Deputy Provost Fabrice Labeau supported their claim and intervened, threatening, if they did not, arbitration that could have resulted in the de-funding of the Daily. The Daily caved, resulting in the rebuttal letter being published (in deliberately small font) in their Nov 4 issue, but accompanied by an editorial apologizing for its appearance and protesting “administrative interference.” In it, the Daily thanked Solidarity for Palestinian Human Rights (SPHR) and Independent Jewish Voices McGill (IJV) for help in composing their vicious response to the rebuttal, which included accusations of ethnic cleansing on Israel’s part and “violent occupation.”
Both SPHR and IJV are hard-core pillars of the BDS movement, which is in essence exterminationist: that is, BDS has for its goal not a two-state solution, but a one-state solution, a Palestinian state in which Jews would become a minority and might or might not have rights or even security. Neither group admits any inherent Jewish claims whatsoever on their ancestral land, in itself a form of anti-Semitism.
Several community groups have issued a call to action by the university. Media watch group, Honest Reporting Canada, has asked McGill’s administration to conduct a formal investigation into the Daily and to take action to “ensure it ceases its anti-Israel animus and avowed discriminatory practices.” Hasbara Fellowship Canada commended the Deputy Provost for his treatment of the affair, and CIJA (Centre for Israel and Jewish Affairs) condemned the Daily, pledging continued support for affected students. Rabbi Reuben Poupko, CIJA co-chair, stated, “It is painfully ironic that those who claim to advocate for diversity have been exposed as censors of opinions with which they disagree.”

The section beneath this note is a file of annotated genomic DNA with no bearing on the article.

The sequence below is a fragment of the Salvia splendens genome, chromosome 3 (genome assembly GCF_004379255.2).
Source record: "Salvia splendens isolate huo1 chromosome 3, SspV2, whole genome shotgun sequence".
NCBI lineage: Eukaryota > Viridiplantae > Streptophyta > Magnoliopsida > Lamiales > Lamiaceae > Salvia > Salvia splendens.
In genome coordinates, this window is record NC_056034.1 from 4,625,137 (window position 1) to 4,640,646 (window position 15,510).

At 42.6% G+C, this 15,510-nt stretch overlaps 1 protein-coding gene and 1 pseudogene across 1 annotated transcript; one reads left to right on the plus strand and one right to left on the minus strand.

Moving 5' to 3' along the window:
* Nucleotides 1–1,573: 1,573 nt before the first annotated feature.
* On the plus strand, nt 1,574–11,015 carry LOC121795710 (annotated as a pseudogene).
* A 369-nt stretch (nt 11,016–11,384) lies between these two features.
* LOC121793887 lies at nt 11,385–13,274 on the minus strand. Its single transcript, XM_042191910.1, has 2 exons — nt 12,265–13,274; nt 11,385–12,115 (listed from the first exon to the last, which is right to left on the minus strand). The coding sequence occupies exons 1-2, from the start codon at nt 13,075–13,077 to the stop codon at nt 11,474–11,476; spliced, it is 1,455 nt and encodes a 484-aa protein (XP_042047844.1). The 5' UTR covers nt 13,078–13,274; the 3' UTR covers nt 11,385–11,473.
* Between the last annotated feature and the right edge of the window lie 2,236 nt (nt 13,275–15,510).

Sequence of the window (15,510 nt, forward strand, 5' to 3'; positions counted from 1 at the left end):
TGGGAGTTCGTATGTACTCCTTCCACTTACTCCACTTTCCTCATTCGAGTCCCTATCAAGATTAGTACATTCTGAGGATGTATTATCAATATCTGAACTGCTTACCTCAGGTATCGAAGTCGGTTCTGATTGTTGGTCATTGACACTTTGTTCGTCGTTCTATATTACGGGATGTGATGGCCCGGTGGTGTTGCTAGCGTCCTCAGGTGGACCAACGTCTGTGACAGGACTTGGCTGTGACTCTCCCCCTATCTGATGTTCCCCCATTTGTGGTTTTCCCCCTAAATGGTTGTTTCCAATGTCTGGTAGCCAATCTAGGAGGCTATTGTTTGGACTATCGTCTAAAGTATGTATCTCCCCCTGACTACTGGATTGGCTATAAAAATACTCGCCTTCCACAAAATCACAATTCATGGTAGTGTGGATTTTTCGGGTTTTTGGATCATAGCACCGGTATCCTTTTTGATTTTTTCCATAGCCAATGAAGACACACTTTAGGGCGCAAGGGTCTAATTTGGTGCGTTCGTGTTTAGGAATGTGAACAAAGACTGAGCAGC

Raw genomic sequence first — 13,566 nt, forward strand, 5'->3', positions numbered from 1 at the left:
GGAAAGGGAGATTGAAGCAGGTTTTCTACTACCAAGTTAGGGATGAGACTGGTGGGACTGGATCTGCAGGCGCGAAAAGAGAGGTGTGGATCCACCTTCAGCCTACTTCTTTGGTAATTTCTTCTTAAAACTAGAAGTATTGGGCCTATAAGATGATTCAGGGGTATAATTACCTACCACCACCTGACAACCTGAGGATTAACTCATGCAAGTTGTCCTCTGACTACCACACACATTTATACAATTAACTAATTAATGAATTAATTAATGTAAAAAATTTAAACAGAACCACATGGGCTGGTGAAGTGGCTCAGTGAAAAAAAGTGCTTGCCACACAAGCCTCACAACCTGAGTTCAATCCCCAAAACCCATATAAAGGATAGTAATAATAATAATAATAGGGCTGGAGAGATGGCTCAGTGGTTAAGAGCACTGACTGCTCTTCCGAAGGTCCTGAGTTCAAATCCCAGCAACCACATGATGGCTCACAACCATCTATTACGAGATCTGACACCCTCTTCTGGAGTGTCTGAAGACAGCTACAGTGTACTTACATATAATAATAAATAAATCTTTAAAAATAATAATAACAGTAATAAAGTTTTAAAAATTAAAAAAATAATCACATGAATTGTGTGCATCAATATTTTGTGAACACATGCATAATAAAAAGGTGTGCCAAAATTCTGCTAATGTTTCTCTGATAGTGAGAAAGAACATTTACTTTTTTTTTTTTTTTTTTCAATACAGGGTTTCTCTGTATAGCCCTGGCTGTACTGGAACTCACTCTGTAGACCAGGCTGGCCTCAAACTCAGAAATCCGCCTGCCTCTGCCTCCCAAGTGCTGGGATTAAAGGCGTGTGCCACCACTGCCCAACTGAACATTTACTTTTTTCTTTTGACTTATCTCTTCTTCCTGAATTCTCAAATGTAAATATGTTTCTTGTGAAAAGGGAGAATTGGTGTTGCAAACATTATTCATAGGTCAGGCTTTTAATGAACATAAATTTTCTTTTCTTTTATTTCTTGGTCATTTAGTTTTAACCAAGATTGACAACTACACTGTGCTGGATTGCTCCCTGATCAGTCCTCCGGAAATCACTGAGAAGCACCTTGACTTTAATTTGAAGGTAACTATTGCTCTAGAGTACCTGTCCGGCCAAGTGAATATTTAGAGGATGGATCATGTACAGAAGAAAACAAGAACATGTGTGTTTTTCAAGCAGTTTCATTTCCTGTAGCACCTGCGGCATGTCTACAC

Anti-Zionism/anti-Semitism has been given wide latitude on campus on grounds of freedom of speech, but also because Jews are perceived as “privileged” and therefore ineligible for claims to victimhood under any circumstances. As a result, Jews are assaulted by constant messages of Israel hatred, from which there is no escape: in their public spaces, such as the Daily’s constant barrage of accusations, and in their private spaces, as in the toxically anti-Israel social media they are exposed to, and in their classrooms, where anti-Zionism is shamelessly bruited by many far-left academics.
Jews are not a monolithic group by any means. But they share one common experience. Most Jews attend a university and at an age when they are absorbing the ideas that will guide their attitudes and even their life trajectories. Increasingly, young Jews are being subjected to a form of involuntary indoctrination, including hate speech, regarding an existential tenet of their religion and sense of peoplehood. All too many of them are emerging with a feeling of shame in being associated with a state they have been taught – or rather taken in by osmosis – is the “Jew amongst the nations.”
There is a cancer on our campuses and the Daily is one big reason why it is metastasizing. This is common knowledge. Hand-wringing over the problem has gone on for too long. The time for action, including defunding of the Daily or the establishment of a rival newspaper that receives equal funding, has come.